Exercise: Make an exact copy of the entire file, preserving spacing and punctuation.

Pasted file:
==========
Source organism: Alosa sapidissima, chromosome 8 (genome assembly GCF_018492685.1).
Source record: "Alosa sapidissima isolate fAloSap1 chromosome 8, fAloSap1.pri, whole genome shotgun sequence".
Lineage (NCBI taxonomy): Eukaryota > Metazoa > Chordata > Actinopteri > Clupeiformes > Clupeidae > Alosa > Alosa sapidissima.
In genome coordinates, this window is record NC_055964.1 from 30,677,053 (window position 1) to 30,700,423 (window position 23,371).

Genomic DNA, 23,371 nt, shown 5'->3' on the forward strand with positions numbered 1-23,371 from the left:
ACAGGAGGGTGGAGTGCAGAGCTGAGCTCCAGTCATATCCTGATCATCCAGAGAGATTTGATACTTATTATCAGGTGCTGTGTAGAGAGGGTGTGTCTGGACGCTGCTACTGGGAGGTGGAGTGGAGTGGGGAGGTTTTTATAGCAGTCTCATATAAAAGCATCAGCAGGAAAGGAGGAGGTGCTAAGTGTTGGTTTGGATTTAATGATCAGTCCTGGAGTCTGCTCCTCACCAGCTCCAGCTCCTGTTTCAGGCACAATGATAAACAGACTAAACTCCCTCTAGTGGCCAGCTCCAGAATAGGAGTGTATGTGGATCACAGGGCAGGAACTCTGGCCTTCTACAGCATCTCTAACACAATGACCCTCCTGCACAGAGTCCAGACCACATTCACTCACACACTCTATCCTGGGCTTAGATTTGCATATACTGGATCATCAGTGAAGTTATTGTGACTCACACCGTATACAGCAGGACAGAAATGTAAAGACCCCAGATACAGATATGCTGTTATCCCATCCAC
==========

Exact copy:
Source organism: Alosa sapidissima, chromosome 8 (genome assembly GCF_018492685.1).
Source record: "Alosa sapidissima isolate fAloSap1 chromosome 8, fAloSap1.pri, whole genome shotgun sequence".
Lineage (NCBI taxonomy): Eukaryota > Metazoa > Chordata > Actinopteri > Clupeiformes > Clupeidae > Alosa > Alosa sapidissima.
In genome coordinates, this window is record NC_055964.1 from 30,677,053 (window position 1) to 30,700,423 (window position 23,371).

Genomic DNA, 23,371 nt, shown 5'->3' on the forward strand with positions numbered 1-23,371 from the left:
ACAGGAGGGTGGAGTGCAGAGCTGAGCTCCAGTCATATCCTGATCATCCAGAGAGATTTGATACTTATTATCAGGTGCTGTGTAGAGAGGGTGTGTCTGGACGCTGCTACTGGGAGGTGGAGTGGAGTGGGGAGGTTTTTATAGCAGTCTCATATAAAAGCATCAGCAGGAAAGGAGGAGGTGCTAAGTGTTGGTTTGGATTTAATGATCAGTCCTGGAGTCTGCTCCTCACCAGCTCCAGCTCCTGTTTCAGGCACAATGATAAACAGACTAAACTCCCTCTAGTGGCCAGCTCCAGAATAGGAGTGTATGTGGATCACAGGGCAGGAACTCTGGCCTTCTACAGCATCTCTAACACAATGACCCTCCTGCACAGAGTCCAGACCACATTCACTCACACACTCTATCCTGGGCTTAGATTTGCATATACTGGATCATCAGTGAAGTTATTGTGACTCACACCGTATACAGCAGGACAGAAATGTAAAGACCCCAGATACAGATATGCTGTTATCCCATCCAC